- LeFort partial colpocleisis
- Colpectomy and colpocleisis
- Colpectomy and colpocleisis after two previously failed obliterative procedures
These videos were selected by Mickey Karram, MD, and are presented courtesy of the International Academy of Pelvic Surgery (IAPS)
This article, with accompanying video footage, is presented with the support of the International Academy of Pelvic Surgery.
As women live longer, on average, pelvic floor disorders are, as a whole, becoming more prevalent and a greater health and social problem. Many women entering the eighth and ninth decades of life display symptomatic pelvic organ prolapse (POP)—often after an unsuccessful trial of a pessary or even surgery.
These elderly patients often have other concomitant medical issues and are not sexually active, making extensive surgery for them less than an ideal solution. Instead, surgical procedures that obliterate the vaginal canal can alleviate their symptoms of POP.
In this article, we provide a step-by-step description of:
- LeFort partial colpocleisis in a woman who still has her uterus in place
- partial or complete colpectomy and colpocleisis in a woman who has post-hysterectomy prolapse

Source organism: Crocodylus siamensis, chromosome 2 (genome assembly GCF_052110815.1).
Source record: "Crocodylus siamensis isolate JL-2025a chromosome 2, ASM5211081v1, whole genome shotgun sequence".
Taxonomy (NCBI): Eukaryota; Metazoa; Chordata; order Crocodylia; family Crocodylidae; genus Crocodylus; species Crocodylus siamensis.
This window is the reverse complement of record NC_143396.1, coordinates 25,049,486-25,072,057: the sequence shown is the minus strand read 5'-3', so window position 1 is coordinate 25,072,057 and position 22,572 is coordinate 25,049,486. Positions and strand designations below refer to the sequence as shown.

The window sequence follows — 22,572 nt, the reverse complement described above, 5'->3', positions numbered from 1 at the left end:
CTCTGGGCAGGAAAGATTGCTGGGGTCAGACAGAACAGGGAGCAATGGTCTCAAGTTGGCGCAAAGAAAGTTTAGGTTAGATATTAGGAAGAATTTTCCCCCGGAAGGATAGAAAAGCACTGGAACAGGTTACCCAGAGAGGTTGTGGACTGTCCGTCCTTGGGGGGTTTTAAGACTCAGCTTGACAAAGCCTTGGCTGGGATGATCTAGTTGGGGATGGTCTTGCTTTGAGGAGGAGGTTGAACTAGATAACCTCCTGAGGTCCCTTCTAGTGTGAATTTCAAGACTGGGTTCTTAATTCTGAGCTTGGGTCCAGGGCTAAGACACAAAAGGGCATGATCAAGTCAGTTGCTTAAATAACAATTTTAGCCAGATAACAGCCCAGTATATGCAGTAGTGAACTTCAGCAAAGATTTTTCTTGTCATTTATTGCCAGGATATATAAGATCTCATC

- levator plication and perineorrhaphy, as essential concluding steps in these procedures.
LeFort partial colpocleisis
An obliterative procedure in the form of a LeFort partial colpocleisis is an option when a patient 1) has her uterus and 2) is no longer sexually active. Because the uterus is retained in this procedure, however, keep in mind that it will be difficult to evaluate any uterine bleeding or cervical pathology in the future. Endovaginal ultrasonography or an endometrial biopsy, and a Pap smear, must be done before LeFort surgery.
The ideal candidate for LeFort partial colpocleisis is a woman who has complete uterine prolapse, or procidentia (FIGURE 1), which is characterized by symmetric eversion of the anterior and posterior vaginal walls.
FIGURE 1 Pelvic organ prolapse, preoperatively
Top: Uterine procidentia. A patient who has this condition is an ideal candidate for LeFort partial colpocleisis. Bottom: Asymmetric anterior vaginal prolapse.
LeFort partial colpocleisis: Key step by key step
FIGURE 2 Steps: LeFort partial colpocleisis
A. Denude the anterior vaginal epithelium. B. Plicate the neck of the bladder. C. Next, denude the posterior vaginal epithelium. D. Approximate most proximal surfaces. E. Place lateral sutures to allow for drainage canals. F. The uterus has been replaced and most of the distal incisions closed.